Professor: Gerald Cupchik
Email: [email protected]
Office Hours: Thursdays 10-11; 2-3
TA: Michelle Hilscher
Email: [email protected]
Office Hours: Thursdays 10-11 am
Oatley, Keltner & Jenkins (2006, 2nd Ed.) Understanding Emotions.
If you have not already received your midterm mark, please email Michelle with your full name and student # ([email protected])***
Defined as “the science of experience”.
Phenomenology looks at the effect of prior understanding on human experience, including knowing.
Phenomena are not univocal but “appear” in a multiplicity of ways.
Edmund Husserl (1859-1938) argued that phenomenology begins with the direct description of experience.
We have direct experience prior to thinking about it. We must begin with an understanding of “the situation”.
For example, fear is:
(1) physiological change and...
(2) cognitive appraisal and...
(3) avoidance behaviour but...
(4) first and foremost it is fear.
It remains fear during and after scientific inquiry.
Its essential being is its being fear.
It means fear for us.
The neurological, cognitive and behavioural analyses are related to each other because they all refer to the structure we call “fear”.
Why has science overlooked this experiential ontology (defined as the science of being)?
By limiting fear to one aspect of its being, the physiologist discovers more about fear. The new discovery might be mistaken as the “essence” of fear.
For Husserl, we have an “intentional” relation to our environment which makes it intelligible. We don’t experience the environment as an unrelated series of meaningless data to be subsequently made intelligible and related to one another.
As Gestalt psychology has argued independently, we experience formal wholes, not disconnected data.
We have an understanding when we have a sense for the essence of a thing or event.
These meanings are not introspected but are intuited. Introspection means to “look within” and is modelled on observation...and detachment.
According to phenomenology, ideas and feelings are grasped without distance; they are intuited.
You understand directly and immediately. You see a person “as angry”.
Intuiting permits us to experience things are intelligible whole and not just as data.
Each of these “wholes” is identified and understood against a spatio-temporal “horizon” or “field”.
The human environment is always first of all “a situation” - an organized hierarchy of wholes.
Isolated and meaningless data are always the results of analytical abstraction from an original and organized whole.
For Husserl, we experience phenomena as a whole because the act of experiencing is holistic.
Don’t confuse the part or mechanism of experience with the experience itself.
Phenomenology maintains that sensing and judging occur simultaneously.
What is experienced is as much mental as it is sensory and is always a single experience and not a sensory datum of external origin followed by an introspective experience of the internal process of synthesizing and identifying data.
The object as experienced is always a meaning-being or a phenomenon.
The object is always an immediate fusion of the “real” and the “ideal”.
Stimulus and response must always be situated in a context… the “act” is the actual molar unit of behaviour.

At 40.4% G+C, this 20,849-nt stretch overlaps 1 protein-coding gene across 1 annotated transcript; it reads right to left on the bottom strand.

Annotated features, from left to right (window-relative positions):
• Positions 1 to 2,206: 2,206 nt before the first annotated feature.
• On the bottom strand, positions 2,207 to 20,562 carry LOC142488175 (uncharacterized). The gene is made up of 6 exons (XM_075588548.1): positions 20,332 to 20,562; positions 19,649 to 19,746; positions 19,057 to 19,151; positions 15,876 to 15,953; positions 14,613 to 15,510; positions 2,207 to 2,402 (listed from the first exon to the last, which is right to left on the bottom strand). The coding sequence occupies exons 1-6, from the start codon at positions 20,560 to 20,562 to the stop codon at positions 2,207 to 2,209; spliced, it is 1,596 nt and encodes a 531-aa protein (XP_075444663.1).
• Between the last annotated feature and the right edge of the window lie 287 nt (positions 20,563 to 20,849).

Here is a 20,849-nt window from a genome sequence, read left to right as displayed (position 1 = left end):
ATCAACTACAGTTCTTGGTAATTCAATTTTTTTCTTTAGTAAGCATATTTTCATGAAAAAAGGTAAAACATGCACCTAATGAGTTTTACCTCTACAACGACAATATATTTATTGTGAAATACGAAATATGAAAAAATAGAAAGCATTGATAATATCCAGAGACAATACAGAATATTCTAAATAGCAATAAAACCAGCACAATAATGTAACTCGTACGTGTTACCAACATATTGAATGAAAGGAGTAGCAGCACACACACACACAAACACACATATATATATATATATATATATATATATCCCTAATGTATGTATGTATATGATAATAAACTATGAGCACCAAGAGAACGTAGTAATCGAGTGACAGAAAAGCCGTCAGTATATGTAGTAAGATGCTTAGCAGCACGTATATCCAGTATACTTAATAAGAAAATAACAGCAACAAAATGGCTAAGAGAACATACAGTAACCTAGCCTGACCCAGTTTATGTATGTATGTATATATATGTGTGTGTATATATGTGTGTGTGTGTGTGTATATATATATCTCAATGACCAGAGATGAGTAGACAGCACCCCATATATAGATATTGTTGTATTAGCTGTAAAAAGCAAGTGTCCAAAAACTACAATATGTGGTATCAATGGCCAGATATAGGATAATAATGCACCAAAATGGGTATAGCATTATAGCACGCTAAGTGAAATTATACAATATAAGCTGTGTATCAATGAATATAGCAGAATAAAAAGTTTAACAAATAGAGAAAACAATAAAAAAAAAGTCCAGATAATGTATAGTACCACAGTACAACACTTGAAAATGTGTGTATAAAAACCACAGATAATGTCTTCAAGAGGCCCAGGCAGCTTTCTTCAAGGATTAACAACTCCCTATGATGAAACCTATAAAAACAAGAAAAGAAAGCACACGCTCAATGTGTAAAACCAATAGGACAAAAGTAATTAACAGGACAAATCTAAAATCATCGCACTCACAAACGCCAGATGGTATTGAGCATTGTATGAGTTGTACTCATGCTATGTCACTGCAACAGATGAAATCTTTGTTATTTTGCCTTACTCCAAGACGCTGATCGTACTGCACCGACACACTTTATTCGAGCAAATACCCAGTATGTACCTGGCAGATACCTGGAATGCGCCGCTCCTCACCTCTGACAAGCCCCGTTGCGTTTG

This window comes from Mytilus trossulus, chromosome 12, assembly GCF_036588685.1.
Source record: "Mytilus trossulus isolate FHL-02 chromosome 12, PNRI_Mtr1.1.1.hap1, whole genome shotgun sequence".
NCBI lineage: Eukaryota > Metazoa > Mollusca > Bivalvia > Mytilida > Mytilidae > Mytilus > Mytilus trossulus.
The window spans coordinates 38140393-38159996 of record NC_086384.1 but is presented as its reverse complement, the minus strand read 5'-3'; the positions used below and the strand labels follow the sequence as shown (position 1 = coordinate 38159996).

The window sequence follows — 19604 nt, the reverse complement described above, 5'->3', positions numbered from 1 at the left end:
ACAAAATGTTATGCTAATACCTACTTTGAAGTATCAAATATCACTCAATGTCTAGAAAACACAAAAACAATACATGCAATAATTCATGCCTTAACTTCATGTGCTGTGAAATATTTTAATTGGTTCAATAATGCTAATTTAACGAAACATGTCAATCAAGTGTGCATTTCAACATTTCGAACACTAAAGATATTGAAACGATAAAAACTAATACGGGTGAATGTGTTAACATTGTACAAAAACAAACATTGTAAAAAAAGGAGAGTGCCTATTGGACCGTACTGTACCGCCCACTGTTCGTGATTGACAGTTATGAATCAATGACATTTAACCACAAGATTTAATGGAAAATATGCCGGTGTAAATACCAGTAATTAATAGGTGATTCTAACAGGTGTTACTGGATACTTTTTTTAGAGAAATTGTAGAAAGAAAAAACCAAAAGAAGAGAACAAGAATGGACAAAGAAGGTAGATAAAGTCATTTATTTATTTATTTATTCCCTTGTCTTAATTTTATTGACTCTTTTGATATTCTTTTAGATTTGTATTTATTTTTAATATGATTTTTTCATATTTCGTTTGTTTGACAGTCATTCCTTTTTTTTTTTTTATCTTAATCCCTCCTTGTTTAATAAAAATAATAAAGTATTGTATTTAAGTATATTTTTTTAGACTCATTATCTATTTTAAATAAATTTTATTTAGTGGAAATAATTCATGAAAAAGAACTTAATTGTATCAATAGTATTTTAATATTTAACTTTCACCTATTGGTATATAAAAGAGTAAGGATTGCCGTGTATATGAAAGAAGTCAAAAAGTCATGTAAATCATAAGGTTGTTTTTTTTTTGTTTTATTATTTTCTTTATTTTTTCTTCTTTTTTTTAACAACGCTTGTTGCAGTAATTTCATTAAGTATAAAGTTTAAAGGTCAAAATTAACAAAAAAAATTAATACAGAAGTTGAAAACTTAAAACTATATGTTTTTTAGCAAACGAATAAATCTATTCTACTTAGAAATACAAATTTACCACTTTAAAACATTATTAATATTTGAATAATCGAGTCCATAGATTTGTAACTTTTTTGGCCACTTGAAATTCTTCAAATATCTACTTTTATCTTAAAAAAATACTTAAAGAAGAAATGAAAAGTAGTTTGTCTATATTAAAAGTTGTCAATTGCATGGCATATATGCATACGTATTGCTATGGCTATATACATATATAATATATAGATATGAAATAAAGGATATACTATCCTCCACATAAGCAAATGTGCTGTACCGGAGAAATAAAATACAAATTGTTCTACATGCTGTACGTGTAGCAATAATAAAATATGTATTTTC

The emotional stimulus is a stimulus only because it is immediately perceived as a meaning by and for a being who is acting to reach a goal in an environment.
* Consider act in a unified environment.
* Consider environment in relation to a purposive agent.
* The agent is always acting-in-the-world.
Existence - Latin root - “ex-sistere”… to stand out, to emerge.
We portray a human being not as a collection of static substances or mechanisms or patterns, but rather as emerging and becoming… as existing.
Soren Kierkegaard: “Truth exists only as the individual himself produces it in action.”
Feuerbach: “Do not wish to be a philosopher in contrast to being a man... do not think as a thinker... think as a living, real being. Thinking is Existence.”
Existentialism is concerned with ontology, “the science of being.”
Existentialists are concerned with rediscovering the living person amid the compartmentalization and dehumanization of modern culture.
According to Eric Fromm, during profound convulsions of a transitional period, individuals in society get caught up in spiritual and emotional upheaval… they tend to sink into dogmatism and conformism, giving up awareness.
The only way to overcome this is to strive for heightened self consciousness by which to become aware of their existence with new conviction and on a new basis.
Existentialism accepts people as always becoming and therefore potentially in crisis....but it is not despairing...
Thrownness concept and Pascal in his Pensées...
“When I discover the brief span of my life, swallowed up in the eternity before and behind it, the small space that I fill, or even see, engulfed in the infinite immensity of spaces which I know not, and which know not me, I am afraid, and wonder to see myself here rather than there, now rather than then...”
So, existentialism arises directly out of Western man’s anxiety, estrangement, and conflicts indigenous to our culture.
Kierkegaard wrote, before Freud, about the depression and anxiety that results from self-estrangement.
Both Kierkegaard and Nietzsche understood man as the being who represses, the being who surrenders self awareness as a protection against reality and then suffers the neurotic consequences.
But the person can never be separated from the object being observed.